Feast of St. Henry Mass

Saturday, July 11, 2020

VIGIL MASS MOVED TO ST. HENRY CHURCH!

Next Saturday at 4:00pm, there will be the annual St. Henry Feast Day Mass at St Henry Church, followed by a small reception at Grits Bar, located at 530 Lyons Street.  If you went to St. Henry’s School, attended Mass at St. Henry, are named Henry, been to Henry’s bar, or have ever met anyone named Henry, you are invited!

St. Henry (6 May 973 – 13 July 1024) was the fifth and last Holy Roman Emperor of the Ottonian dynasty, from his coronation in Rome in 1014 until his death a decade later.  He was crowned King of Germany in 1002 and King of Italy in 1004. He is the only German king to have been canonized.

Henry was the son of Henry, Duke of Bavaria. As his father was in rebellion against two previous emperors, he was often in exile. This led the younger Henry to turn to the Church at an early age, first finding refuge with the Bishop of Freising, and later being educated at the cathedral school of Hildesheim. He succeeded his father as Duke of Bavaria in 995 as Henry IV.  Henry’s most significant contributions as emperor came in the realm of church-state relations and ecclesiastic administration within the Empire. He supported the bishops against the monastic clergy and aided them in establishing their temporal rule over broad territories. He strongly enforced clerical celibacy in order that the public land and offices he granted the church would not be passed on to heirs. This ensured that the bishops remained loyal to him, from whom they received their power, and provided a powerful bulwark against rebellious nobles and ambitious family members. Henry founded the Diocese of Bamberg, which quickly became a center of scholarship and art.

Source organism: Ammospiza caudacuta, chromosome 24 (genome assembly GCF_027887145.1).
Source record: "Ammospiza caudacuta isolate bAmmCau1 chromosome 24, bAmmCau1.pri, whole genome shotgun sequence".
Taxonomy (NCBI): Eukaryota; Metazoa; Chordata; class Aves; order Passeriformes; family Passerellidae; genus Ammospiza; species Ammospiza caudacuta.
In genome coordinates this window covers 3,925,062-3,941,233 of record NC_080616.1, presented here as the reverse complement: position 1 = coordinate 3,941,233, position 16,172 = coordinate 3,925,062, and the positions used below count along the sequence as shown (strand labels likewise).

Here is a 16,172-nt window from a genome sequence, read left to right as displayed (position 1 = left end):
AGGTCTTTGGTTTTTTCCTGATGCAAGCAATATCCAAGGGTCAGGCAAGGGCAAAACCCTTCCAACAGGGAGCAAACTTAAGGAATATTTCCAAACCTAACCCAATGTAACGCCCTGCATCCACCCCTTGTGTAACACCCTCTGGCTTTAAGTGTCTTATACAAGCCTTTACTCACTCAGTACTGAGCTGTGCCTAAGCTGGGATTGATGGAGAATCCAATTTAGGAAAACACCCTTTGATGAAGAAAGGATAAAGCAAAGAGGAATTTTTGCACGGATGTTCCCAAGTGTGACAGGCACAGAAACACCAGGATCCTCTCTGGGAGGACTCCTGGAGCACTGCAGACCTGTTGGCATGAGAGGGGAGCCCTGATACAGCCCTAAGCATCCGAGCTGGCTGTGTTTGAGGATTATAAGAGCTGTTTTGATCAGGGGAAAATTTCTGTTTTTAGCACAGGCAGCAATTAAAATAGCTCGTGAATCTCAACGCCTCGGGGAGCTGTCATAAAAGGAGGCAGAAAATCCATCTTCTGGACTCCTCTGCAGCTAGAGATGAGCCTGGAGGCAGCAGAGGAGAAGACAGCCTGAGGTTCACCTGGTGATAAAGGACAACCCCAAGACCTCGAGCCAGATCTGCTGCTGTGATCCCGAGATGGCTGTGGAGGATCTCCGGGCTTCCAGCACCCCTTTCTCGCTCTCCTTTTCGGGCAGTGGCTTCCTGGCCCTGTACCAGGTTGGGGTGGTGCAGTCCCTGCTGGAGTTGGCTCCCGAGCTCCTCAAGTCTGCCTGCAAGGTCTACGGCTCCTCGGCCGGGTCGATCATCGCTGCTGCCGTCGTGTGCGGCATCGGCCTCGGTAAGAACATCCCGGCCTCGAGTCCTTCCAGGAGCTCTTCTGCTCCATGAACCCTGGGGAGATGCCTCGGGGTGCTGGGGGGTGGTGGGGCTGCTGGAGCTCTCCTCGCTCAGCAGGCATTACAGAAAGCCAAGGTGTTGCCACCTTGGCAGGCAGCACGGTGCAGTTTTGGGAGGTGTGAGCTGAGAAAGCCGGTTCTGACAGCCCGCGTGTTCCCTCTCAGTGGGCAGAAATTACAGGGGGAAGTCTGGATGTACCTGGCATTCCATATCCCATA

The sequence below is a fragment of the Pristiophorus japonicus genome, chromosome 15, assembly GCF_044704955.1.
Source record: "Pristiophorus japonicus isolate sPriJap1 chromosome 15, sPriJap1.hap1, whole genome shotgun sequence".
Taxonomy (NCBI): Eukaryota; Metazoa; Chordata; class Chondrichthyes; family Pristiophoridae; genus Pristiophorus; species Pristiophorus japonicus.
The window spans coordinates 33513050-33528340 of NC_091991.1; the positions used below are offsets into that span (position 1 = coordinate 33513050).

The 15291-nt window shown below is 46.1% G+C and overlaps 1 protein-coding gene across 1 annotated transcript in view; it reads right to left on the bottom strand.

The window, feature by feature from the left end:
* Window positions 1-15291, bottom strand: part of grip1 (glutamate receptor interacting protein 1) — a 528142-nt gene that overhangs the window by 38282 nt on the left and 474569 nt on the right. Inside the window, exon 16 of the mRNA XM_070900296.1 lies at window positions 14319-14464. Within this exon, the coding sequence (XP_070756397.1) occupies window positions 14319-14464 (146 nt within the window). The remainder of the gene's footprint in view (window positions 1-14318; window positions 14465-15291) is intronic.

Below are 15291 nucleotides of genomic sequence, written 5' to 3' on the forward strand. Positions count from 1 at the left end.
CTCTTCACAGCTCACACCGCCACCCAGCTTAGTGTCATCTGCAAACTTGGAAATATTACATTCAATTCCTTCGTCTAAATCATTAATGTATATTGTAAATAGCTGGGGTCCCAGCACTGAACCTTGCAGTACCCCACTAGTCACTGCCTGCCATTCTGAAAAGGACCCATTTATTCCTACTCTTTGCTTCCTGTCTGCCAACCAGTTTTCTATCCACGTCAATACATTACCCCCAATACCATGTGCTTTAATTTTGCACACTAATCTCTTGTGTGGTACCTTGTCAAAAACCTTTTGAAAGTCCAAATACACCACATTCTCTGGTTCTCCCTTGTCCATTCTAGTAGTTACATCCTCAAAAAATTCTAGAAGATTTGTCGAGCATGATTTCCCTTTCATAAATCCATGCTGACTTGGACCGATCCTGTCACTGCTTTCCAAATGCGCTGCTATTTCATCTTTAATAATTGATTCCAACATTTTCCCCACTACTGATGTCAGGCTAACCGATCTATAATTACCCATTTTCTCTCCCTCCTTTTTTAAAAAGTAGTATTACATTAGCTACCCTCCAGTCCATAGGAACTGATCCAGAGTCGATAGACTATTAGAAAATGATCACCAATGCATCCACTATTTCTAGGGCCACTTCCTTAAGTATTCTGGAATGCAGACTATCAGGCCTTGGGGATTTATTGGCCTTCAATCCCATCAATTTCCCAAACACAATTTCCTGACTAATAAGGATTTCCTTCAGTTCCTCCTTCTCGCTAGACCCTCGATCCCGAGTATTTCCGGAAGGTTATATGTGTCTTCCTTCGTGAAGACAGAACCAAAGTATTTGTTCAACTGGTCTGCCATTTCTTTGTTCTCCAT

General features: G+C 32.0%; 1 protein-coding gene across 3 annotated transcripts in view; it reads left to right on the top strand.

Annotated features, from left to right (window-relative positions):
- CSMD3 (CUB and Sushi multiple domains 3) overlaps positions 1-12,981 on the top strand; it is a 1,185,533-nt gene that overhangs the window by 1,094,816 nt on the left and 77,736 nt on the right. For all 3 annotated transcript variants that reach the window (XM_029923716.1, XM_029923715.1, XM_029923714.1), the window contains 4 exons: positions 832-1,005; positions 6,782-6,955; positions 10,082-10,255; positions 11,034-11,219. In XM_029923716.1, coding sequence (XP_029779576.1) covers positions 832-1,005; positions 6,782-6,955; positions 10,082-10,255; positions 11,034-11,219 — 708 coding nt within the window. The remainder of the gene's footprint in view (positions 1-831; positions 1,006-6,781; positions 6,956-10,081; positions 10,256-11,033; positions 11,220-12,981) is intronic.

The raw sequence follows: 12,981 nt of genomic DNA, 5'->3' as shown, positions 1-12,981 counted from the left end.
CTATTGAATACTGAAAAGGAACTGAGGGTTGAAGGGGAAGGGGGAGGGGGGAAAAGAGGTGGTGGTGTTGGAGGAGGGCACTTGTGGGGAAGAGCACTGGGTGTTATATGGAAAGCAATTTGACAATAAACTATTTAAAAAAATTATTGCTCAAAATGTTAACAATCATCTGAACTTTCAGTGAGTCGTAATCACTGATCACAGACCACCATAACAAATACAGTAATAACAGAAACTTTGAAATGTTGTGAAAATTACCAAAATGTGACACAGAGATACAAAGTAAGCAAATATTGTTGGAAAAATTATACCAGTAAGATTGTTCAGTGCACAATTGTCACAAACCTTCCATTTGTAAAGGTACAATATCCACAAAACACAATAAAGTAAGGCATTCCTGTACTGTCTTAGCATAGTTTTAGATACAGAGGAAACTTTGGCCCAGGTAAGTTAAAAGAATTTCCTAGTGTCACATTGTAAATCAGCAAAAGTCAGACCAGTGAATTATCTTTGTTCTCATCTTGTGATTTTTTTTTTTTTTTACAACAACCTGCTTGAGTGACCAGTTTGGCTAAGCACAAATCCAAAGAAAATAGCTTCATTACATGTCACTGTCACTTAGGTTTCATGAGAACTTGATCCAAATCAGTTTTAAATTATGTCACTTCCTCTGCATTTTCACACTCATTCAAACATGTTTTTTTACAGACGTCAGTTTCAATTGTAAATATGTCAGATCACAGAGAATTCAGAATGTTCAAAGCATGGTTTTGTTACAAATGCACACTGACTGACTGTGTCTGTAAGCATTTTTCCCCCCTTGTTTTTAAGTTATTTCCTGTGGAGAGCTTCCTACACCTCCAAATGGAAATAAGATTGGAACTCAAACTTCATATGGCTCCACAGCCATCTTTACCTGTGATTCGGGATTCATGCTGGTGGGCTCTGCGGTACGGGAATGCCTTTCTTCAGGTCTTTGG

Henry had been working with the pope to call a Church Council to confirm his new system of politico-ecclesiastical control when he died suddenly in 1024, leaving this work unfinished.  Henry was canonized in July, 1147 by Pope Clement II; and his wife, Cunigunde, was canonized in the year 1200, by Pope Innocent III. His relics were carried on campaigns against heretics in the 1160s.  He is buried in Bamberg Cathedral.  Because as king he supported the Church, Henry is usually portrayed wearing a crown and holding a small model of a church.